Another Illustrator who has created a Rory's Story Cubes inspired #todaysdoodle is Rob Dimeo @Rob_Dimeo. Below is his illustrated story about The Once and Future Shepherd.

It's great to see a growing community of online Illustrators from across the globe using Rory's Story Cubes in their illustrated stories.

Wednesday, 11 March 2015

So Why Nine Cubes?

We often get asked questions like, "What are the rules of Story Cubes?" or "Do you have to use all nine cubes - can you use more/less?". Our answer is always that there are no rules with Rory's Story Cubes, our only recommendation is that you play with nine cubes. Here's why.

Nine cubes can be easily divided into three groups of three. A story has three parts; a beginning, a middle and an end. We use three cubes for each part of a story. Easy, right? But wait - there's more!

The number of objects a human can hold in their memory is seven, plus or minus two. By using nine Story Cubes, the brain is being stretched to connect all nine face-up icons, and given a work out.

The mind works best when we trust our unconscious. Every time you roll nine Story Cubes, your unconscious mind takes in patterns the cubes have made and begins to make connections between them. Our brains are great at making links between things. Rory's Story Cubes uses this link between images and words to help us to tell stories.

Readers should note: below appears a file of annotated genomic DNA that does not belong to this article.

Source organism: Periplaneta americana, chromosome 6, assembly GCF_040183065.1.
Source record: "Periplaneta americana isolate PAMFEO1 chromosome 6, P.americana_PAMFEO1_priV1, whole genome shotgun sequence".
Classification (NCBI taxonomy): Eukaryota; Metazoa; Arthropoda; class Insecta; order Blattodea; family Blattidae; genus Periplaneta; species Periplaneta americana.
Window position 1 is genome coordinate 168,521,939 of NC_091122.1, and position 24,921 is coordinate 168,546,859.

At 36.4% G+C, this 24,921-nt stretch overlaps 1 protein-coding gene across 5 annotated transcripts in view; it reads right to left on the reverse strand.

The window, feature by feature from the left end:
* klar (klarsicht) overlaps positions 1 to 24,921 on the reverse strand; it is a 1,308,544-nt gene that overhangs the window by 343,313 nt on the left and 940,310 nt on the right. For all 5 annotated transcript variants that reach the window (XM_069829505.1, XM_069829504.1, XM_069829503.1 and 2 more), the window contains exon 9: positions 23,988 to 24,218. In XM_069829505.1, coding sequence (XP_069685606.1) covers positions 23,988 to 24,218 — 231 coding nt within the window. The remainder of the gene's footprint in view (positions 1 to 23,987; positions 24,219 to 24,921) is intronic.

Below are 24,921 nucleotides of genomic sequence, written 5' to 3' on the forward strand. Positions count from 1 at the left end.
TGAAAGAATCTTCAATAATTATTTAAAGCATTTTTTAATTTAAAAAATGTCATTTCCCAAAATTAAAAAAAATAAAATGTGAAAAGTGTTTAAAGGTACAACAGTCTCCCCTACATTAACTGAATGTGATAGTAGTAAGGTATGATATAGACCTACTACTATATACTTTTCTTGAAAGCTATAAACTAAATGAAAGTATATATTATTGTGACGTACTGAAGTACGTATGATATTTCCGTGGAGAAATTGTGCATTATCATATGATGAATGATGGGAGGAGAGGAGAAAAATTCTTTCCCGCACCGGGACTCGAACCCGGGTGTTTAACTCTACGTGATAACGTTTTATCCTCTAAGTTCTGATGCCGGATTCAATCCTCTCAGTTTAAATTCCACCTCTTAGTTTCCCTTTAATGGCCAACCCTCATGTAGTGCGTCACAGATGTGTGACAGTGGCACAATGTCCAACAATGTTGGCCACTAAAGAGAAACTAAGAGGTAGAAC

Our brain makes connections, even when there are none there. The logical part of the brain hates incomplete patterns and can't help but find the story connecting the images together. The best way to tell a story is to let your brain run with it, without pre-planning the story.

So it's that simple - we've looked at studies on the way the brain and your unconscious operate and how they can best work together, and this led us to nine cubes!

Thursday, 05 March 2015